Q&A: Non-Christian in-lawsWritten by Focus on the Family
Question: My in-laws don’t share our Christian faith, and this has sometimes led to awkward or difficult situations at family gatherings. Can you give me and my spouse some tips for handling this relationship with a greater degree of grace and understanding?
The challenge you’re facing is not essentially different from that of living out your faith while maintaining meaningful relationships with non-believers in any area of life. If this has become a serious point of conflict, we’d suggest that you and your spouse sit down with the in-laws and make it clear that, while you may have different beliefs, you still value the relationship and want to find ways of spending meaningful time together. Then see if you can’t work together to plan out some family activities that will be acceptable and enjoyable for everyone concerned.
Keep these principles in mind
As you work your way through this process, make it your goal to be guided by the following principles for responding in a God-honoring way to in-laws who are not Christians.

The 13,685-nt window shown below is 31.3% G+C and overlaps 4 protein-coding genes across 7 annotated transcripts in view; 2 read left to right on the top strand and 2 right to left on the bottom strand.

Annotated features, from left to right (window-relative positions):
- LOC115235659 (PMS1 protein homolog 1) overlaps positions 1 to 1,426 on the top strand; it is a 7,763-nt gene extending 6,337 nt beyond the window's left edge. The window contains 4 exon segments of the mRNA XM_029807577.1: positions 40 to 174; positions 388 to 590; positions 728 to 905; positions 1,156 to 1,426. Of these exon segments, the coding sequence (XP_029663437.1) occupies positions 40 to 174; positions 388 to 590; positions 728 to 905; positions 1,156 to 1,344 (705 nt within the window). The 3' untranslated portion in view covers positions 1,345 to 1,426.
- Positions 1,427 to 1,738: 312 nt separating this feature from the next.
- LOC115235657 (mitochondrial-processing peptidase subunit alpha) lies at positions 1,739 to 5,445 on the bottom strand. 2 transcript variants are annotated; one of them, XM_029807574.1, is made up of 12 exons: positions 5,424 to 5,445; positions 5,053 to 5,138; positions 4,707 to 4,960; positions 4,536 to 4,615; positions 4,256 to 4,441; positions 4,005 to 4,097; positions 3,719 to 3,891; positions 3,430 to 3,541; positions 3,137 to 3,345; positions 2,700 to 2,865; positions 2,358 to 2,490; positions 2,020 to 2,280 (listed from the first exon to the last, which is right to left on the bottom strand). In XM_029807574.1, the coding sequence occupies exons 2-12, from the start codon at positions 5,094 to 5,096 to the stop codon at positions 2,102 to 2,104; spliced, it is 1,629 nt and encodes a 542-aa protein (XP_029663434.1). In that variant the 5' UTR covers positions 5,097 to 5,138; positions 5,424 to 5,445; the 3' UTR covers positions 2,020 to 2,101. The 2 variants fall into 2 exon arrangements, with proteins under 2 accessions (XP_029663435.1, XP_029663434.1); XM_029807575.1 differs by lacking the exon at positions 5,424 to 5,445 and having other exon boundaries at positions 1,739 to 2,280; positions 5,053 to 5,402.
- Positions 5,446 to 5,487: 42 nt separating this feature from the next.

- Pray for them. Hudson Taylor is credited with the statement, "When we work, we work. When we pray, God works." It’s no small thing to put God to work in the lives of family members who aren’t yet Christians. So keep bringing your in-laws before the Lord and asking Him for wisdom about how you can touch their lives.
- Beware of having a critical or judgmental attitude. Judging the behavior of in-laws is one of the surest ways to push them away from God and the Church. In any case, Jesus makes it clear that it’s not our place to judge anyone for any reason (Matthew 7:1). Instead, we’re called to love one another (John 13:34) and to win unbelievers by our gracious behavior and good works (I Peter 2:12).
- Be open and real about your own faith. The words of the apostle Peter are relevant here: "But in your heart set apart Christ as Lord. Always be prepared to give an answer to everyone who asks you to give the reason for the hope that you have. But do this with gentleness and respect" (1 Peter 3:15). It’s possible to be clear and candid about your values and principles while caring deeply for and being respectful to your in-laws. But don’t push your faith on them when they make it clear that they’re not interested.
If you need help working through these principles and applying them to your situation, Focus on the Family Canada has staff who would love to discuss your questions with you over the phone. Feel free to call us Monday through Friday between 8 a.m. and 4 p.m. Pacific time at 1.800.661.9800.
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